6–8pm

ISCP Talk
January 26, 2023, 6–7pm

Artists at Work: Johanna Mirabel with Stephanie Johnson-Cunningham

For this Artists at Work talk, ISCP artist-in-residence Johanna Mirabel will speak about her paintings and the complex, intersectional themes they depict with museum professional Stephanie Johnson-Cunningham. Mirabel is the recipient of the 2022 Ritzau Art Prize at ISCP which provides global visibility, professional development, and career-enhancing residencies in New York City to promising visual artists from the African continent and of African descent. 

In her paintings, Mirabel explores pictorial representation, shifting between abstraction, expressionism, and realism. She stages contradictions and juxtapositions using lush vegetation, partially present and disparate objects to evoke the inherent complexity of life between different cultures. Inspired by French writer Édouard Glissant’s theory of creolization, Mirabel creates pictorial forms that appear to be in motion, with characters that are embedded, nested, and ready to merge with their environments. The artist invites us to inhabit her work, to mentally explore her images as if they were parallel realities. 

Johanna Mirabel is a French artist of Guyanese and Caribbean origin who graduated from the École des Beaux-Arts in Paris. Mirabel has exhibited work at Thierry Goldberg Gallery, New York, United States; L’Espace des femmes in Paris, France; L’Orfèvrerie, Saint-Denis, France; Août Gallery, Beirut, Lebanon; and Luce Gallery in Turin, Italy; among other venues. She is the recipient of the 2021 Prize Hatvany & Fondation de France, as the member and president of the collective La Marge, and the 2019 Prize for Excellence/Grand International Prize, Takifuji Art Award, Tokyo, Japan.

Stephanie Johnson-Cunningham is the Executive Director of Museum Hue. Stephanie is committed to changing museums to bring about greater attention and constant awareness of racial issues through arts and culture. She stresses that the best pedagogical strategies include the cultural capital of communities to deepen knowledge and understanding of art, history, and culture. Stephanie holds a Bachelor’s degree in Art and Art History from Brooklyn College and a Masters degree in Cultural Heritage and Preservation Studies (CHAPS) from Rutgers University. She also received the Americans for the Arts 2019 American Express Emerging Leader Award for her work.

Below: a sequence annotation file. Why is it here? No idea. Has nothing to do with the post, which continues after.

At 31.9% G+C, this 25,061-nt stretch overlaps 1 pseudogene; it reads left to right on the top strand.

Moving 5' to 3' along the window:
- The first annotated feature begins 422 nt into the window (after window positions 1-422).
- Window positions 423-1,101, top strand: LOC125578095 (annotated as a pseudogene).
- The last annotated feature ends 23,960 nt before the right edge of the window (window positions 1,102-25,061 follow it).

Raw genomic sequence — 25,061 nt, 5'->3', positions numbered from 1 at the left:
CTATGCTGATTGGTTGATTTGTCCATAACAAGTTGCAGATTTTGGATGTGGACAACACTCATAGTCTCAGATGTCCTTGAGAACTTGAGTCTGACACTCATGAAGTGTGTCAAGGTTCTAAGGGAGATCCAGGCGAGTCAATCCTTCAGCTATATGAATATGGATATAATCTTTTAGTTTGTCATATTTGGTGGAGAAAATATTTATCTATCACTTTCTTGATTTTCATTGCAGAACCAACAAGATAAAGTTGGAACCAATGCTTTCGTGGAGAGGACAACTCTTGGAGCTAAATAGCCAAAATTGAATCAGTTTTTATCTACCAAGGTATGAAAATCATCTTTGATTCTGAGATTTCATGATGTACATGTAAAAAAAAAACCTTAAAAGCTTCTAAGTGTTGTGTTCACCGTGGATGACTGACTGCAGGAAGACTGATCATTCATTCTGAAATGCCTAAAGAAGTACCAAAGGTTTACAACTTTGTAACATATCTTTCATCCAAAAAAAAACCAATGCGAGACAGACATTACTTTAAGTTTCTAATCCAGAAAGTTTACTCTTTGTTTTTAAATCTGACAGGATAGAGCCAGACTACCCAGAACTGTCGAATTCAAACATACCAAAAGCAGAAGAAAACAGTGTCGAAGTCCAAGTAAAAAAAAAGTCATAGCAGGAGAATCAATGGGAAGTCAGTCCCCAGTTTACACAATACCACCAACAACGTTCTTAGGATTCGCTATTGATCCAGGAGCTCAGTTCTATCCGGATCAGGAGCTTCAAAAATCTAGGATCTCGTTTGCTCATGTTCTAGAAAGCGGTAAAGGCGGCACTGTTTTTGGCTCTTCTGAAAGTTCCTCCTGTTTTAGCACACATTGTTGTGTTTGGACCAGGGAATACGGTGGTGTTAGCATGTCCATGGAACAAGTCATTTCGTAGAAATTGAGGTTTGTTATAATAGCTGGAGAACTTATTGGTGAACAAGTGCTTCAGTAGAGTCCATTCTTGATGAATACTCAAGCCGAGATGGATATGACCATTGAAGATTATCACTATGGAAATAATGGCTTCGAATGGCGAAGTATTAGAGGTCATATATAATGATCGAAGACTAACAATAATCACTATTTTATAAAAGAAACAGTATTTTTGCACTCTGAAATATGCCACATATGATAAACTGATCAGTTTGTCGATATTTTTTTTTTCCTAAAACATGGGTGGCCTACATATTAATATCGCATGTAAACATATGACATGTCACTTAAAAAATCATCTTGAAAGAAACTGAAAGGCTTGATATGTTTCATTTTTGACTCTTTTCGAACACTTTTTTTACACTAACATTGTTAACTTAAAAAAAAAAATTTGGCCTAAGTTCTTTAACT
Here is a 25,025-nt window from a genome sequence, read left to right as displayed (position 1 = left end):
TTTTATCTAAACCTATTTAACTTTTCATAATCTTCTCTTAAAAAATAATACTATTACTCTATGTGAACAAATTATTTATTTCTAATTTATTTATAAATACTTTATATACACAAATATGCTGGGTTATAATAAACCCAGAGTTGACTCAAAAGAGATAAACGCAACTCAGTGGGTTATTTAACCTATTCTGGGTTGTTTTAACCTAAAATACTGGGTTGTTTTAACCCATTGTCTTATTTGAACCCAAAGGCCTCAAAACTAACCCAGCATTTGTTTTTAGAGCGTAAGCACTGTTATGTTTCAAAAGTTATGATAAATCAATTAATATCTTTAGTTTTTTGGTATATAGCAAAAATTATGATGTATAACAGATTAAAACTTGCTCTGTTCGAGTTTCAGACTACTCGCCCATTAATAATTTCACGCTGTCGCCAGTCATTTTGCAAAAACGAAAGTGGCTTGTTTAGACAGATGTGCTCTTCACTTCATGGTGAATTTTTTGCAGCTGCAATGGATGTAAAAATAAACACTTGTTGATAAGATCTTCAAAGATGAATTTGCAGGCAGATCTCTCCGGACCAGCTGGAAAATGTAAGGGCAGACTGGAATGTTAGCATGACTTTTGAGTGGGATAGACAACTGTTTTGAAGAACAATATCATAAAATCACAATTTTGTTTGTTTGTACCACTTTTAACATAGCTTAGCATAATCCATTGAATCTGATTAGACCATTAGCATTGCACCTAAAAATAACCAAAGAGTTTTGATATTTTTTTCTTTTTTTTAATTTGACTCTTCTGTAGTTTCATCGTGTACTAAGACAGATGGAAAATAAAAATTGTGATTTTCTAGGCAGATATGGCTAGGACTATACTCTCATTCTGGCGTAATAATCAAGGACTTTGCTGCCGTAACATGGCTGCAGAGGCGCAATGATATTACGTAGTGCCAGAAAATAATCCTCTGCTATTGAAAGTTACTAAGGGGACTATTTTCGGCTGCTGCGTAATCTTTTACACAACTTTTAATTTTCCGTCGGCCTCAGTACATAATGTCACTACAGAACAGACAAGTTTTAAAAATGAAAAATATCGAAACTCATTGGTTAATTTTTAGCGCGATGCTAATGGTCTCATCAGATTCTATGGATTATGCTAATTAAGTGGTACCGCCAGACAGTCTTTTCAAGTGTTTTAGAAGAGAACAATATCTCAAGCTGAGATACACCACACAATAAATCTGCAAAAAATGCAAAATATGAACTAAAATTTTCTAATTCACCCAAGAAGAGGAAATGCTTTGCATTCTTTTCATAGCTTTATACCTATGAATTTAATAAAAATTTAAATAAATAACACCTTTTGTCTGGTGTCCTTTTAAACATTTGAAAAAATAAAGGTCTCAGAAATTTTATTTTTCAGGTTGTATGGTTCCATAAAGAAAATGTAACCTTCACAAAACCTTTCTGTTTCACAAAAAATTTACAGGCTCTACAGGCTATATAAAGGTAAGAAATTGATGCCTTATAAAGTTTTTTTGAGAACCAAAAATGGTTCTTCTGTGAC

This program is supported, in part, by Tauck Ritzau Innovative Philanthropy; New York City Department of Cultural Affairs, in partnership with the City Council; New York City Council District 34; New York State Council on the Arts and the New York State Legislature; The Milton and Sally Avery Arts Foundation; and William Talbott Hillman Foundation.

By visiting ISCP, you agree to abide by the following health and safety policies. Please make sure to plan ahead for your visit.

  • Groups of four or more are required to schedule an appointment in advance. Please write to info@iscp-nyc.org.
  • All visitors are encouraged to maintain social distancing while at ISCP.
  • Masks or face coverings are strongly recommended but not mandatory.
  • Hand sanitizer will be available for visitors.
  • If you have fever, chills, cough, muscle pains, headache, loss of taste or smell, or think you may have been exposed to COVID-19 prior to your visit, please contact us to reschedule.
  • An inherent risk of exposure to COVID-19 and other infectious conditions exists in any public space where people are present. Those visiting the International Studio & Curatorial Program voluntarily assume all risks related to exposure to COVID-19, other infectious conditions, and other hazards that may be present in a public space.

 

6–7pm